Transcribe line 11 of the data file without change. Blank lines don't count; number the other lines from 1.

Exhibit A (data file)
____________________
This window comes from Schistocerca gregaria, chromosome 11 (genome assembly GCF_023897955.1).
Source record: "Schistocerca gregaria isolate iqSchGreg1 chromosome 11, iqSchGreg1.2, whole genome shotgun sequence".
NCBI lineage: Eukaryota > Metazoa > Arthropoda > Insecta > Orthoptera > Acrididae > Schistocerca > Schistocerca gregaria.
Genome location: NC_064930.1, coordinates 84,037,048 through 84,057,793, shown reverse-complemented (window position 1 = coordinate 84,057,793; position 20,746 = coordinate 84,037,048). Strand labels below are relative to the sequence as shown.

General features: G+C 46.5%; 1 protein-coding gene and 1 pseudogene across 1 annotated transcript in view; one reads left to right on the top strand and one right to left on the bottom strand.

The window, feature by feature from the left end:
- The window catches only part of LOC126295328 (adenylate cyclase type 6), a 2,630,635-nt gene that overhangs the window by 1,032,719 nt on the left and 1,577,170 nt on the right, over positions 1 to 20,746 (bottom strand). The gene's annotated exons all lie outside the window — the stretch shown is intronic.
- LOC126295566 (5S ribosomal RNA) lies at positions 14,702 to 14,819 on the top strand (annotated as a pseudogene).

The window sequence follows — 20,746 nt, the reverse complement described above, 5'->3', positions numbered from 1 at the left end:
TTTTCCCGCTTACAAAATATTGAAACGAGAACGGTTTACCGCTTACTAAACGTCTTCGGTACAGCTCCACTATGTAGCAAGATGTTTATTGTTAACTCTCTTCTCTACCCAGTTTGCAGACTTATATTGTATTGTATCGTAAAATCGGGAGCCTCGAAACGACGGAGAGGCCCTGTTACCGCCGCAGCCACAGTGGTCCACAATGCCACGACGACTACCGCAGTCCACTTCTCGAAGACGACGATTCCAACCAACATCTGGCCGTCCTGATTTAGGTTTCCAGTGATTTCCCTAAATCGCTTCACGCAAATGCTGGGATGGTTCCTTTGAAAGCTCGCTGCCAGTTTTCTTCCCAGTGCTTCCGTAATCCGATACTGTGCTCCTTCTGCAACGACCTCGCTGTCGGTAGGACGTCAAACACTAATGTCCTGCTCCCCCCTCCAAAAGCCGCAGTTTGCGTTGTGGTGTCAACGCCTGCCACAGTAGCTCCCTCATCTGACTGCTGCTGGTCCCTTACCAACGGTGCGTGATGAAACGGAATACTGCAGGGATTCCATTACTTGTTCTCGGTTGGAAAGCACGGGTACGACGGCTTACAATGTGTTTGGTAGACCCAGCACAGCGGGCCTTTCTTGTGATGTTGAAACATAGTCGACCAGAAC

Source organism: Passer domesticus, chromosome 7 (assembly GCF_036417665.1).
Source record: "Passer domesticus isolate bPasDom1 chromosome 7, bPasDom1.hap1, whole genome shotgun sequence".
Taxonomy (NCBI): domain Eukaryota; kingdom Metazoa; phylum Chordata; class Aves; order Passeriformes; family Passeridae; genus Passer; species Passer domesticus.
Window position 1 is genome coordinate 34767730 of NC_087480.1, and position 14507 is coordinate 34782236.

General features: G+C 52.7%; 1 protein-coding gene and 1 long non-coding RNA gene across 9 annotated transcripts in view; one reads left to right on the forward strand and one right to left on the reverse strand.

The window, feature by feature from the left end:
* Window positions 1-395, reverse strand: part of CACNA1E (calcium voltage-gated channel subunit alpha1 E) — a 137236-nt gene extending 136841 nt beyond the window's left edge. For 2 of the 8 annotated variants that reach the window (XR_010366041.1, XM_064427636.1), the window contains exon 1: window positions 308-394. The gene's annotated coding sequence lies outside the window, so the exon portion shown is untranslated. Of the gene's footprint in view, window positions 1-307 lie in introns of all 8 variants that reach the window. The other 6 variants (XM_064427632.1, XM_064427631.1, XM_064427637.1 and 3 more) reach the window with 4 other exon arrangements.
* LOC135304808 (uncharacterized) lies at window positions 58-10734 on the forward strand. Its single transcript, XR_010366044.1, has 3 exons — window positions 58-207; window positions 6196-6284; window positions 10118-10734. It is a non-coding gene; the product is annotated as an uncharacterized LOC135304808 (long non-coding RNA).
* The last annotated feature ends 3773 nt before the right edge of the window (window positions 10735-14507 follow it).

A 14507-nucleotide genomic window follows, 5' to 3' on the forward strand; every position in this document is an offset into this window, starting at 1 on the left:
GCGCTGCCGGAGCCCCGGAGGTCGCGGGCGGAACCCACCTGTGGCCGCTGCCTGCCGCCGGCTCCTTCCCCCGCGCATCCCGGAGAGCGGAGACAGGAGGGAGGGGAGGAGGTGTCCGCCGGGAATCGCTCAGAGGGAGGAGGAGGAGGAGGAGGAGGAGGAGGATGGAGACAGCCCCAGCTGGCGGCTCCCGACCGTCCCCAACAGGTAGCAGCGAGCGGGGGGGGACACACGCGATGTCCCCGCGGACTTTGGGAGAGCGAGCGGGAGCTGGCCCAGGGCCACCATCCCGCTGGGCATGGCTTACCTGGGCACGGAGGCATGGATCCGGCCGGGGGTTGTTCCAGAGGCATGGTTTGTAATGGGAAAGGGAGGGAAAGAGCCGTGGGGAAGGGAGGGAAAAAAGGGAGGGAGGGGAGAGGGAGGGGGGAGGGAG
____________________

Source organism: Passer domesticus, chromosome 7 (assembly GCF_036417665.1).